December 4, 2015

Star Trek: The Next Generation: "Devil's Due"

It's 4 February 1991, and time for more Star Trek: The Next Generation.

The Enterprise rushes to the aid of a Federation science station on Ventax II. The planet's local population are running rampant with mass hysteria, believing the world is about to come to an end with the return of the evil goddess Ardra. Captain Picard (Patrick Stewart) arrives to calm matters, only to discover that Ardra (Marta Dubois) has actually arrived.

Until now Season 4 has been an excellent year for Star Trek: The Next Generation, with several great episodes under its belt. Even the poor episodes have felt like partial failures rather than out-and-out disasters. That's sadly not the case with "Devil's Due", an incredibly weak and poorly conceived episode that feels about 25 years out of date and is an absolute chore to watch.

It turns out there's a reason for the episode feeling so outdated. The original premise was developed in the late 1970s for Paramount's proposed Star Trek: Phase II television series. It was revived during the writers strike that affected production on Season 2 of The Next Generation, in much the same manner as "The Child". While "The Child" made it into production during that season, it took another two years for "Devil's Due" to reach a satisfactory shape. Well, satisfactory for the production team, not I suspect satisfactory for those of us forced to watch.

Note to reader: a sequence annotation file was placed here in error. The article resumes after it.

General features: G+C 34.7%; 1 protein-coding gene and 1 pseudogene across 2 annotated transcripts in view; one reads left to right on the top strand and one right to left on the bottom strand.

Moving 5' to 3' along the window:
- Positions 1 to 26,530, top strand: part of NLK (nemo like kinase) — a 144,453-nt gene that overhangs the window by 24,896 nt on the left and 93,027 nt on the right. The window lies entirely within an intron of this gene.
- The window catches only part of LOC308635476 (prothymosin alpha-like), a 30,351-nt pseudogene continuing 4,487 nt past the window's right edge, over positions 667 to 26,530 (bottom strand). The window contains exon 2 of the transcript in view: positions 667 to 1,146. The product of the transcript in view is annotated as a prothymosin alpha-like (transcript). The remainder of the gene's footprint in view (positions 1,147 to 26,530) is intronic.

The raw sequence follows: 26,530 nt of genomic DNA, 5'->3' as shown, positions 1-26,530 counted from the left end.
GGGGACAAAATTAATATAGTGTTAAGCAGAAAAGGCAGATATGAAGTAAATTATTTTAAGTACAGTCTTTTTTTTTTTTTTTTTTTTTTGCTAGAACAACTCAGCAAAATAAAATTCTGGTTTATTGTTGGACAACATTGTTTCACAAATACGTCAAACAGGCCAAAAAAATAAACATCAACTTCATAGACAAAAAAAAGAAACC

The episode's biggest problem is that it thinks it's a comedy - a con artist using parlour tricks and some high technology to masquerade as a god - but pretty much every joke falls flat on its face. Marta Dubois piles on the camp as Ardra, but it all makes her feel very much like a second-rate Q replacement. That's made even more obvious when comparisons to Q are made in the dialogue. Even Patrick Stewart struggles to make anything out of the material - his courtroom summation at the episode's climax is rather painful to watch.

The other major problem is simply that of tone. The original script wasn't written for The Next Generation and it shows. Were it James Kirk facing up against the devil, and Spock acting as a neutral arbiter, it might just have been watchable - but it still wouldn't have been very good.

Nine good episodes out of 13 gives Season 4 a new quality ratio of 69 per cent.

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